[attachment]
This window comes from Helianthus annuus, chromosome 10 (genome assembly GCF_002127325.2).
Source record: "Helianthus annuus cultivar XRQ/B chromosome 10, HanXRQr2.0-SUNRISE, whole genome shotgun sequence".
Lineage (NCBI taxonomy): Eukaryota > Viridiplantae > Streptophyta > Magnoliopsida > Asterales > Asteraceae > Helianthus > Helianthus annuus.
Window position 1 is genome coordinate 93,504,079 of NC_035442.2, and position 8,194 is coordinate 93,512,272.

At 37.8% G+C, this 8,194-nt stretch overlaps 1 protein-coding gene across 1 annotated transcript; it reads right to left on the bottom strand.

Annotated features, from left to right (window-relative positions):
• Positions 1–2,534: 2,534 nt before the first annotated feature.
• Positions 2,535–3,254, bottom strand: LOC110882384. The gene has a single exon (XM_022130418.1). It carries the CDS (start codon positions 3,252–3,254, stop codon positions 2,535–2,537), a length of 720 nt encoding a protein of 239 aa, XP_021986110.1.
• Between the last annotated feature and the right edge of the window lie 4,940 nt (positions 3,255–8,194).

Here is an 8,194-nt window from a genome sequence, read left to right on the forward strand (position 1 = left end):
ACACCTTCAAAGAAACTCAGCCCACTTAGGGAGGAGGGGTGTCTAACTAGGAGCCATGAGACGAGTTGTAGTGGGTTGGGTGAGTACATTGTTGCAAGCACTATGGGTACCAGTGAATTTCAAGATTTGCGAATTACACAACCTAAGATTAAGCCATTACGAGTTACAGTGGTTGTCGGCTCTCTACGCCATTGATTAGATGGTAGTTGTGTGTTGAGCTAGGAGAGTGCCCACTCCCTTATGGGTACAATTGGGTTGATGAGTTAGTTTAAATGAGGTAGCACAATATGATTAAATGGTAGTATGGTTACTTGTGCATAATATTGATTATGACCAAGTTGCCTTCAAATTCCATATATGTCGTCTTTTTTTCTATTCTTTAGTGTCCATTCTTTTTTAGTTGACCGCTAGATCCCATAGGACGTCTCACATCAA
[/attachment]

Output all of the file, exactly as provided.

This window comes from Helianthus annuus, chromosome 10 (genome assembly GCF_002127325.2).
Source record: "Helianthus annuus cultivar XRQ/B chromosome 10, HanXRQr2.0-SUNRISE, whole genome shotgun sequence".
Lineage (NCBI taxonomy): Eukaryota > Viridiplantae > Streptophyta > Magnoliopsida > Asterales > Asteraceae > Helianthus > Helianthus annuus.
Window position 1 is genome coordinate 93,504,079 of NC_035442.2, and position 8,194 is coordinate 93,512,272.

At 37.8% G+C, this 8,194-nt stretch overlaps 1 protein-coding gene across 1 annotated transcript; it reads right to left on the bottom strand.

Annotated features, from left to right (window-relative positions):
• Positions 1–2,534: 2,534 nt before the first annotated feature.
• Positions 2,535–3,254, bottom strand: LOC110882384. The gene has a single exon (XM_022130418.1). It carries the CDS (start codon positions 3,252–3,254, stop codon positions 2,535–2,537), a length of 720 nt encoding a protein of 239 aa, XP_021986110.1.
• Between the last annotated feature and the right edge of the window lie 4,940 nt (positions 3,255–8,194).

Here is an 8,194-nt window from a genome sequence, read left to right on the forward strand (position 1 = left end):
ACACCTTCAAAGAAACTCAGCCCACTTAGGGAGGAGGGGTGTCTAACTAGGAGCCATGAGACGAGTTGTAGTGGGTTGGGTGAGTACATTGTTGCAAGCACTATGGGTACCAGTGAATTTCAAGATTTGCGAATTACACAACCTAAGATTAAGCCATTACGAGTTACAGTGGTTGTCGGCTCTCTACGCCATTGATTAGATGGTAGTTGTGTGTTGAGCTAGGAGAGTGCCCACTCCCTTATGGGTACAATTGGGTTGATGAGTTAGTTTAAATGAGGTAGCACAATATGATTAAATGGTAGTATGGTTACTTGTGCATAATATTGATTATGACCAAGTTGCCTTCAAATTCCATATATGTCGTCTTTTTTTCTATTCTTTAGTGTCCATTCTTTTTTAGTTGACCGCTAGATCCCATAGGACGTCTCACATCAA